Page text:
Saturday, September 24, 2016

Wrong calls and missed calls of Atlanta

I used to get many wrong SMS to my mobile, intended to be sent to Keith. After communicating with those who send them, I realized my number was previously indeed used by someone called Keith. Seems in the US (or at least in GA), they are recycling the mobile number. That means, when I leave, my number will be given to someone else too. I often got missed calls too. After realizing what happened to Keith, his mates stopped messaging or calling my mobile. But worse is yet to be discussed.

There comes the marketing calls to my land line! First they want to sell me security services and auto-insurance. In many cases, they are just bots calling you. Some are in fact scammers. One claimed that they found that my auto-insurance is faulty (I do not even drive!). Another claimed something to do with the US tax authority. They transmit your call to a human, if you answer them patiently. Those humans are far worse than the bots.

The chat goes like "Hello, this is Cathy, how are you doing today?". If you say something like "Hi" or "Hello", the chat proceeds to the next level - immediately to the marketing/sales pitch of the bot. If you say something that cannot be processed by the bot, it will disconnect. Sad part was, the bots called me more frequently than real connections did. :D

One thing I learned was, it is easy to receive calls from these bots. But when you really want to connect to a hospital billing service, it is a night mere. I did this mistake of giving access to two of my debit cards to Piedmont Urgent Care, by WellStreet.

I initially give them my debit card. But later the insurance company sent me a large bill - after paying just 25% or so of the original bill of the hospital. (I learned that the health care in the USA is very expensive. You better not get sick. If you get sick, you better not visit the doctor if at all possible. On top of that, my insurance is a joke - unlike the Swedish one I had in Europe. I should have got a real working insurance). So I asked them to use my HSA savings card to charge me instead of the debit card I previously authorized them to charge, by visiting them again. They accepted my request. What happened next was funny! They charged my debit card despite the request for change well on time and then they also authorized payment for the same amount from the second card (HSA) too, with a pending payment scheduled!

I learned it hard way. Never give access to multiple cards to any vendor. If it is a single card, it has all these security measures in place, mostly. A vendor cannot charge you twice in a single card. The duplicate transaction will usually be failed by the bank. But when you give them access to multiple cards, they of course can charge both your cards, since you are giving away this protection offered by the bank.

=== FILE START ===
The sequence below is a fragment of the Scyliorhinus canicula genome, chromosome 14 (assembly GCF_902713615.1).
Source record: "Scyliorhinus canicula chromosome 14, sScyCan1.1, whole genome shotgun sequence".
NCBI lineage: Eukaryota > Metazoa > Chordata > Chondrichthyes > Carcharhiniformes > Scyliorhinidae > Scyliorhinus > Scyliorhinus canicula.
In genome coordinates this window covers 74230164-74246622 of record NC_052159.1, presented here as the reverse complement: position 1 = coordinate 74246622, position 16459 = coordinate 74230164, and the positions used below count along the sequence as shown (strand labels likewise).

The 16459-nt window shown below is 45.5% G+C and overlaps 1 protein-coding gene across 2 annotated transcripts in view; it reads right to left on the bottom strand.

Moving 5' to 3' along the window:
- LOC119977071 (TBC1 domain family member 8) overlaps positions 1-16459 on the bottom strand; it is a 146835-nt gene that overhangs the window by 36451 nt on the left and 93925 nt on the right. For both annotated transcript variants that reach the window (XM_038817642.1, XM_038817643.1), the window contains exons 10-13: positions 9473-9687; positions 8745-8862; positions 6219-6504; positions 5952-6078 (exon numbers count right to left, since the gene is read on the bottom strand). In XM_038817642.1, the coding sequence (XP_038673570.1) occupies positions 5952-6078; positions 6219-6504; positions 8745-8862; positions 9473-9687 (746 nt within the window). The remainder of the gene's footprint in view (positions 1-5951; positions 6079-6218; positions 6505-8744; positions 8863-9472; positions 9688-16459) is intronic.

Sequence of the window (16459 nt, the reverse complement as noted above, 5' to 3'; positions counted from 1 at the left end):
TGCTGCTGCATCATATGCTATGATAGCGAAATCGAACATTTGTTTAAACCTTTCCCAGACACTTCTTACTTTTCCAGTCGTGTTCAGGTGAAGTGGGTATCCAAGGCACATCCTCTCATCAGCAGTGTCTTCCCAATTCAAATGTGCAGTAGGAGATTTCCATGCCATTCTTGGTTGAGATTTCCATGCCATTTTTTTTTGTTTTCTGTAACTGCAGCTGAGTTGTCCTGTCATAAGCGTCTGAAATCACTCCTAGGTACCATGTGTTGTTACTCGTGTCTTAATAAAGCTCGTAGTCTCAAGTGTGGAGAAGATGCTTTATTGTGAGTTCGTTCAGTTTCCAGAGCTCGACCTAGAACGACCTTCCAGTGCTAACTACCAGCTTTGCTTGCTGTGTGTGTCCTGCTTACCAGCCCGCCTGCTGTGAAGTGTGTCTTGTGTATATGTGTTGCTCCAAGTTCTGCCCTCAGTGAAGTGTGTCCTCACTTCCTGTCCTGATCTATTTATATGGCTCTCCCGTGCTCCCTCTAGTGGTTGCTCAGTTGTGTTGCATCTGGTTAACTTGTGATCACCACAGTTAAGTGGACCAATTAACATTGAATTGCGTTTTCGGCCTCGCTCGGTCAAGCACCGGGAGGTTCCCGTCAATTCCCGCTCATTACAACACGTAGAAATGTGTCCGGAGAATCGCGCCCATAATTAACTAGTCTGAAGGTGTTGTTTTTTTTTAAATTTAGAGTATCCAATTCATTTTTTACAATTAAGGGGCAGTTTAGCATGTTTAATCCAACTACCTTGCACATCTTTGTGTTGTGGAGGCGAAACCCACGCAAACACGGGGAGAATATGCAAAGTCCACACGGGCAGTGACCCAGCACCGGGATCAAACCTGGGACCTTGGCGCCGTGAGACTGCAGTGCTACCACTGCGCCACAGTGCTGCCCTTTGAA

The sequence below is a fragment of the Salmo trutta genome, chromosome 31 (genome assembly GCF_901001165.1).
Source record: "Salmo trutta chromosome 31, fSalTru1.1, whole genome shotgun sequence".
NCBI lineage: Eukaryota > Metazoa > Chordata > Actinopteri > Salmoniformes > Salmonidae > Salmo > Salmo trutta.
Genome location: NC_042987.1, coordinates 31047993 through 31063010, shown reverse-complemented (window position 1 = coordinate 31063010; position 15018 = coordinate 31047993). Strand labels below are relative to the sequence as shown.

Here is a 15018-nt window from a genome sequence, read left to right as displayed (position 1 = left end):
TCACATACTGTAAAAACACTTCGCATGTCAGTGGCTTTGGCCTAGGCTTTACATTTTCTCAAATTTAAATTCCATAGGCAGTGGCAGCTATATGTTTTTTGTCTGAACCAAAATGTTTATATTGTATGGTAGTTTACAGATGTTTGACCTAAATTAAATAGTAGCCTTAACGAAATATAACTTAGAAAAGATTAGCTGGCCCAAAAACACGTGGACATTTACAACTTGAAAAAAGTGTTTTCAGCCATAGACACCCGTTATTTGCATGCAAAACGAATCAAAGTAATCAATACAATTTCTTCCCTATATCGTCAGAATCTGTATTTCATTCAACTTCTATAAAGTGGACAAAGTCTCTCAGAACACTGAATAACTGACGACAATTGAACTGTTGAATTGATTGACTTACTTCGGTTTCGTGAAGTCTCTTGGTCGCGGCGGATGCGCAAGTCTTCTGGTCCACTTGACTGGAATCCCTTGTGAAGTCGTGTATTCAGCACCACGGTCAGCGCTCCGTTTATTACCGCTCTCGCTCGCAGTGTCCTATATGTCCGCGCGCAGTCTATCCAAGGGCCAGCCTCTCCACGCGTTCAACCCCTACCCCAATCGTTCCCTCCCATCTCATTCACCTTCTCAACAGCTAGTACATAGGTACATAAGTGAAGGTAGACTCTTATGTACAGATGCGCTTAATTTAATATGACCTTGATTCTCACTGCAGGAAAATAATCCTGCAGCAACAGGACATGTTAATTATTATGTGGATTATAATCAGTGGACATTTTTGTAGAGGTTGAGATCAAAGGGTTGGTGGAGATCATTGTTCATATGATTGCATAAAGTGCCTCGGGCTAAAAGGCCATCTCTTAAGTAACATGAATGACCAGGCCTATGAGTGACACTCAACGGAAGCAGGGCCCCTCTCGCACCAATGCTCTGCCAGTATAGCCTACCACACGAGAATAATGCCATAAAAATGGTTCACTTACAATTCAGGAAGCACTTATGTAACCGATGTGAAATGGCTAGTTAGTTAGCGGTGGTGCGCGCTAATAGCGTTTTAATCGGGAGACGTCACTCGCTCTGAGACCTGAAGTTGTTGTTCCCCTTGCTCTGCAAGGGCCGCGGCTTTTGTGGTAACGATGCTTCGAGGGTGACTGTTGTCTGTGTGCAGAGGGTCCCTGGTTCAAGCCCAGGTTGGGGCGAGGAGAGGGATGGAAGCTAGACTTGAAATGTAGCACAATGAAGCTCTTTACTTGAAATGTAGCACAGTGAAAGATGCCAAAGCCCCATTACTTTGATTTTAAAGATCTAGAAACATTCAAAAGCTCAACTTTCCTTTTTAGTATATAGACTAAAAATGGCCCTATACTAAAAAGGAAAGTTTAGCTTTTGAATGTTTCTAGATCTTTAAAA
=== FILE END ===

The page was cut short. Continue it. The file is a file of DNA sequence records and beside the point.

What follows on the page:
I called the billing service to sort this out, to make sure they are not charging me twice. First, the bot notified me that I must call them Mon - Fri 9 - 5. Then I called them during that time. It starts with this long useless message, "Hi there, Welcome to the WellStreet Urgent Care Services. As our valued customer, your time is very important to us. Listen carefully as most of our options have changed lately. We will be happy to help you.. bla bla bla.. To continue in English, press 1"

Then eventually, once you followed all the shitty things you were expected to do by that moronic phone bot, you get the message that all their customer representatives are busy and cannot attend your call. The bot indicates you to leave your full name, phone number, and details so that some one would get back to you in 24 hours. No one did. Worse, once I somehow managed to get hold of a human after hours of attempt - she disconnected after I mentioned the situation! Probably a honest mistake - she may have mistakenly dropped something, though I suspect that was the case. Eventually, after frustrating days of calling - which I came to realize that there is no customer service exist - I sent them an email to the billing department and the public relations. They immediately cancelled the duplicate payment with an apology.

Finally, email worked better than the phone. Seems they are hiring uneducated and untrained staff for the customer care and billing hotlines. Sometimes these employees are not much better than the bots. Hence coming to my conclusion, here it is easy to get a call from a useless bot. But when you really need to get something done, it is impossible to get hold of a responsible human.

When I was in Sri Lanka, it was easy to assume that the developed countries handle these issues in a better way. When I was in Portugal, it was equally easy to assume that if I am in an English speaking country, the situation would be better. So here I am, in the USA, a developed and English speaking country. Nothing much changed. Bad customer service is everywhere - whether you are in a developed English speaking nation, or a developing alien-language speaking country.

I should of course give credits to awesome customer services offered by many other organizations here - for example, dealing with the GA Power for electricity was always smooth. They have a working web site, and the most helpful social media team ever who is willing to go beyond their duty to give you assistance. So it is all about the teams finally. Not the country actually. Hope for better.

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